Projecting Cash Flow

Many organizations get two monthly reports to monitor their financial progress – the Profit and Loss Statement (P&L) and the Balance Sheet. But there’s another report that every business and nonprofit needs for making informed financial decisions and foreseeing impending challenges – the Cash Flow Projection. Projecting cash flow provides decision-makers with a snapshot of the money expected to come in and go out for each month. However, just dividing the annual budget by twelve gives the false impression that cash flows along at a steady pace. In reality, cash flow varies from month to month.

So how do you project monthly cash flow to get a realistic view of your organization’s ability to pay its obligations without dipping into reserves or a line of credit? 

Here are four tips for projecting cash flow:

  • Start with What You Know

Revenue and expenses connected to a contract, lease, or other document are a good place to start because those payment amounts and frequencies are defined. Examples are compensation and rent. Be sure that you consider the timing of each item. For example, if you pay wages every two weeks, some months will have three pay periods instead of two.

  • Look at Your History

Last year’s financial transaction details are a gold mine for projecting cash flow where revenue and expenses vary from month to month. Look at when items were historically received or paid out. Calculate how many days it takes, on average, for customers to pay your invoices and build that time into your projections.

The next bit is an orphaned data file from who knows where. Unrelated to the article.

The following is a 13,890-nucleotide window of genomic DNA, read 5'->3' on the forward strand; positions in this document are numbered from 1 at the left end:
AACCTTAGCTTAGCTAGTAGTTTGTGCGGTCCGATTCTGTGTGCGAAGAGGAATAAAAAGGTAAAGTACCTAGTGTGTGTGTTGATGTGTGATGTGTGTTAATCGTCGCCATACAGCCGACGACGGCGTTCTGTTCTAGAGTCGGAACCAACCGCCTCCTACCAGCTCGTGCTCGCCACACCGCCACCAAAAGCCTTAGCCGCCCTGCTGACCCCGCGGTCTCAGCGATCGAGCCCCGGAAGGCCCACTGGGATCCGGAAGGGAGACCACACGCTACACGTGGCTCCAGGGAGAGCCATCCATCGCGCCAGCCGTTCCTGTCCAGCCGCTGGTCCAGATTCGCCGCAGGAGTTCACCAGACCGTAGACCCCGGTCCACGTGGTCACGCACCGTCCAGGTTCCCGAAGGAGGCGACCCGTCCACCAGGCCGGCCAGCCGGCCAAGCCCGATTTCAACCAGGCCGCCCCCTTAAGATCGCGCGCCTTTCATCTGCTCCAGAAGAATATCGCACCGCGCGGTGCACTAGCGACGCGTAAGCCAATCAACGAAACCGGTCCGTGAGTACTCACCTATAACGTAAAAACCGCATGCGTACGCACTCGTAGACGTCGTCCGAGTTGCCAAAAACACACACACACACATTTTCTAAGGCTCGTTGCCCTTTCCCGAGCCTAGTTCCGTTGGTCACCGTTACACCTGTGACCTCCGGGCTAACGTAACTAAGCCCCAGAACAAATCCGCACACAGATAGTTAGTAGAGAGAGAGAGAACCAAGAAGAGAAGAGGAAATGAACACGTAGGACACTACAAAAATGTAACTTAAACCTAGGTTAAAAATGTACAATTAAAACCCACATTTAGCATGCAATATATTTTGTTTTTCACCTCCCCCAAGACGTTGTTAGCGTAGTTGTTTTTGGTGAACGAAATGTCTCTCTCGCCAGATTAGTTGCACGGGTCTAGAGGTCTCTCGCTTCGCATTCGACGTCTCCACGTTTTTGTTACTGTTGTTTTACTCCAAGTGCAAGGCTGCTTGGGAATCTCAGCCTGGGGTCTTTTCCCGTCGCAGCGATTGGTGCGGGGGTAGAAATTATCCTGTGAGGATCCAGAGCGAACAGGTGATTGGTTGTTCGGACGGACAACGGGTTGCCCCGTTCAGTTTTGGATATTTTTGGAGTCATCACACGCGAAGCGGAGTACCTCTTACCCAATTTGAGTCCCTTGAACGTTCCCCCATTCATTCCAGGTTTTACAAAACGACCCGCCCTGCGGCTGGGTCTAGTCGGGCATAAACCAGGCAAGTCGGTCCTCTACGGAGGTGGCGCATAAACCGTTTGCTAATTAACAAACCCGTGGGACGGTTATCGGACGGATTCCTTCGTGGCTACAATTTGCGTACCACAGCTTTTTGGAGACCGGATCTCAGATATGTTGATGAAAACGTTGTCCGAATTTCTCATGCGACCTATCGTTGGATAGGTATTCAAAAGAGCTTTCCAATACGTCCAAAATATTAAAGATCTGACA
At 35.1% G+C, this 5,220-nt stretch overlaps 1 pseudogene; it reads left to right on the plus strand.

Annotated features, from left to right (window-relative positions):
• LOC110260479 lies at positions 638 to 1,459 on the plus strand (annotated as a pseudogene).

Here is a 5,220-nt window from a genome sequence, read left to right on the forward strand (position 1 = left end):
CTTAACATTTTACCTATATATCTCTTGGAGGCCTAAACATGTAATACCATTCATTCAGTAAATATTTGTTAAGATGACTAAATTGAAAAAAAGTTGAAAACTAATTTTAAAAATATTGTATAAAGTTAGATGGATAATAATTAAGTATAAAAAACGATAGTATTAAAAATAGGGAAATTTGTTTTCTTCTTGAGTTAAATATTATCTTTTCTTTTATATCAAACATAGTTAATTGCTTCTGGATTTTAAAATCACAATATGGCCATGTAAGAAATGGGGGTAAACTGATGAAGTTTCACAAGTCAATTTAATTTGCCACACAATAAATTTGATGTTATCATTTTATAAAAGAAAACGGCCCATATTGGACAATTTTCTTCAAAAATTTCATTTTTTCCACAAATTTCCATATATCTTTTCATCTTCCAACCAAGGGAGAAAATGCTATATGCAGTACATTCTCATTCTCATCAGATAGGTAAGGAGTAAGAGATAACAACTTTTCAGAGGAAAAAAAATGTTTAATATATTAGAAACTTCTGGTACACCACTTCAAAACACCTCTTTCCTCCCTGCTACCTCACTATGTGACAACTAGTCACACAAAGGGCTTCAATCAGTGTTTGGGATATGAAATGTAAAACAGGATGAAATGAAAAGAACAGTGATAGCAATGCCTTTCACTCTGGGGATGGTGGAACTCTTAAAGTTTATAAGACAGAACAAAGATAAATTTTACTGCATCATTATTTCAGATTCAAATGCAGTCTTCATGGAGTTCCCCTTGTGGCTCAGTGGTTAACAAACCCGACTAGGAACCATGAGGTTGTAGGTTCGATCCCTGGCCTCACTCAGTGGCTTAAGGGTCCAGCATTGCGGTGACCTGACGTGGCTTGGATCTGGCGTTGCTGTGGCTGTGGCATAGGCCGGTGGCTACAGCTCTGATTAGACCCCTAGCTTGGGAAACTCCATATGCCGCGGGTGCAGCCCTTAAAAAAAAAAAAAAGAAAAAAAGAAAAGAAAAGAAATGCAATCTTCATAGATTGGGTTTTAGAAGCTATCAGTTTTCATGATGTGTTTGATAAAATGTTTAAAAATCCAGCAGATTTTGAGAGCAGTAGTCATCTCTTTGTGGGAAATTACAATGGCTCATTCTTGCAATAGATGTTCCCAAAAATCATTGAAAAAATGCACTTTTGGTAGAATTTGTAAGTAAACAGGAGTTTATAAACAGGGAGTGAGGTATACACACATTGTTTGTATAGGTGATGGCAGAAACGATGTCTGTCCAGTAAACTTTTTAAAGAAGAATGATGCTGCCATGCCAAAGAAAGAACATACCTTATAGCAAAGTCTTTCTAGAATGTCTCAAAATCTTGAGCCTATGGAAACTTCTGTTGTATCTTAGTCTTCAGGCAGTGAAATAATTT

• Document Assumptions

After including all the known revenue and expenses, you will undoubtedly have more “blanks” in your projections that need to be addressed. For income and expenses where you have no history or documents for guidance, you will have to estimate based on some assumptions. Be sure to document your assumptions. Chances are that you will need to revisit and update your assumptions as you learn more and circumstances change.

  • Start Small and Build

Projecting an entire year of cash flow may be too daunting to start with. You could start by projecting your cash flow for three months. Once you get comfortable with three month projections, expand to six months, eventually working up to a year. Once you get accustomed to projecting your cash flow, the process will get easier.

Organizations that project cash flow as a planning and assessment tool make more informed decisions. They can also foresee financial challenges and act before they become expensive issues. Projecting cash flow every month provides a realistic view of your organization’s ability to pay its obligations and avoid dipping into reserves or a line of credit and allows decision-makers to see opportunities to fund future growth.